This research into the `design of knowledge exchange' is a form of human-to-human interaction. Exploring the experiences of participants in the design process has dramatically improved the potential of creative collaboration. The research produced insights (published in Design Issues, an A-rated design research journal) on the relationship between design and innovation.

Drawing on design and management theory to develop new approaches (Morttati & Cruickshank 2012), this research required non-academic participants and test-beds in non-specialist environments to establish its value. The result has been a powerful interaction between academic researchers engaging creatively with non-academic partners.
Cruickshank's activity in this area has included involvement in projects totalling over £25 million since joining Lancaster University in 2007. Cruickshank's role in all of these projects focuses on the design, implementation and evaluation of new knowledge exchange processes and specifically on how new tools can be developed to assist in collaborative innovation and creativity. Using non-hierarchal collaborative methods as a foundation for this, activities include:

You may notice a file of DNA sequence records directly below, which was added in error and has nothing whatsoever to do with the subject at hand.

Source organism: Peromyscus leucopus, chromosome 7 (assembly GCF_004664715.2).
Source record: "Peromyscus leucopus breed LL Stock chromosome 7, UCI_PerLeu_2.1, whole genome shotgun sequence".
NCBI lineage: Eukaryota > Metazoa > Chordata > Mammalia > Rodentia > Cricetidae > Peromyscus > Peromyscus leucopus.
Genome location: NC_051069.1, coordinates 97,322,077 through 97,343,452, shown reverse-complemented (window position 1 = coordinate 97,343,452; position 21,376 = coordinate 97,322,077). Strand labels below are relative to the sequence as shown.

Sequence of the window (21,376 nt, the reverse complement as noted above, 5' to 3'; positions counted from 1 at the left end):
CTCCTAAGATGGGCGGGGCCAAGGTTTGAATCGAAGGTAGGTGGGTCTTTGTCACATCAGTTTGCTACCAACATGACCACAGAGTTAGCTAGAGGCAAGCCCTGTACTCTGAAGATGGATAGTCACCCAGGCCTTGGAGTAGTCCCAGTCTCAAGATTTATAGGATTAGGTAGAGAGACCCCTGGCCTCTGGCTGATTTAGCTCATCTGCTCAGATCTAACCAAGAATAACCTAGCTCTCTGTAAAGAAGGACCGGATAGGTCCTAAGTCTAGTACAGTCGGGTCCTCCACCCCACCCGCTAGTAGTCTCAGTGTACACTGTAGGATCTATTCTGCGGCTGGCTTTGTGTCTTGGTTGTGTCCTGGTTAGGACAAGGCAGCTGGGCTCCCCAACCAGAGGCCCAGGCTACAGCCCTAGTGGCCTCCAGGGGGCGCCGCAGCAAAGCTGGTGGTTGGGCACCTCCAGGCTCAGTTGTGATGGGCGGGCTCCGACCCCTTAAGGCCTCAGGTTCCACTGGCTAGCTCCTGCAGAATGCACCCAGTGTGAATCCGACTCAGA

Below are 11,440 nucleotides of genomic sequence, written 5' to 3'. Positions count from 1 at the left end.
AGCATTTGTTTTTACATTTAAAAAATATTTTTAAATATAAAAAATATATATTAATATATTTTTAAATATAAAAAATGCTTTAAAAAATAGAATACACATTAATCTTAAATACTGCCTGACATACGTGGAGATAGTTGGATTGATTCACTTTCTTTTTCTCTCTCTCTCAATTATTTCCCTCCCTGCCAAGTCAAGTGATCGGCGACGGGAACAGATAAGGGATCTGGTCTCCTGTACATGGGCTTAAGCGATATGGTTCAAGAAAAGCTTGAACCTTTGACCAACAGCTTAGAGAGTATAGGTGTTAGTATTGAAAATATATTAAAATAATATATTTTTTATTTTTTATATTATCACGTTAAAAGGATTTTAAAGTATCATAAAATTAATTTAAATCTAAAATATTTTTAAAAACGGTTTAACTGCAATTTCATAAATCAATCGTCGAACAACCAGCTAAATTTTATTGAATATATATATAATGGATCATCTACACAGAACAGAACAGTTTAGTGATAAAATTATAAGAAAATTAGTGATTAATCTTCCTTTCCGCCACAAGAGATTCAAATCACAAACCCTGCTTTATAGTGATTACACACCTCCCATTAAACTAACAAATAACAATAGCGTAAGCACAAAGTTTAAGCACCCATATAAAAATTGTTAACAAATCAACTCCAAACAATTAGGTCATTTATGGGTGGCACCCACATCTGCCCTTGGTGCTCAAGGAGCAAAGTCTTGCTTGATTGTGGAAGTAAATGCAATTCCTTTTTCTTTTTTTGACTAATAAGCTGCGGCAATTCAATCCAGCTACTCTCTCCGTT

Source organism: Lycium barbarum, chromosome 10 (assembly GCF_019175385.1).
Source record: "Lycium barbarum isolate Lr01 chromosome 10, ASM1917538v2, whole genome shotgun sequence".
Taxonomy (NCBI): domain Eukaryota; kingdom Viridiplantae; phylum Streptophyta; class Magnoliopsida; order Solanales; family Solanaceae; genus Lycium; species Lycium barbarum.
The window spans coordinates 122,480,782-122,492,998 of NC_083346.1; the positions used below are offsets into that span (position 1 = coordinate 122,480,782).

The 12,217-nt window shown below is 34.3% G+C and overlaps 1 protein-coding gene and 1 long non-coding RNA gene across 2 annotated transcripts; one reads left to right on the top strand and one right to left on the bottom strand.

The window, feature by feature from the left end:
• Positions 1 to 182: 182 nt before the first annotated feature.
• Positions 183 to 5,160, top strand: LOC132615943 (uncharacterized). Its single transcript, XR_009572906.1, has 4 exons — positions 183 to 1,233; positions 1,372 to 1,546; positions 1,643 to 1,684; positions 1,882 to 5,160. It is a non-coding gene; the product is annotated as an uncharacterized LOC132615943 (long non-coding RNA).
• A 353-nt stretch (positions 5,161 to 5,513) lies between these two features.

• Designing the cross-cultural innovation programme (for the HEFCE funded Lancaster China Catalyst Programme to foster innovation between UK and China)
  • Designing tools and processes to help knowledge exchange between Arts and Humanities academics and companies (The Creative Exchange, AHRC Knowledge Exchange Hub)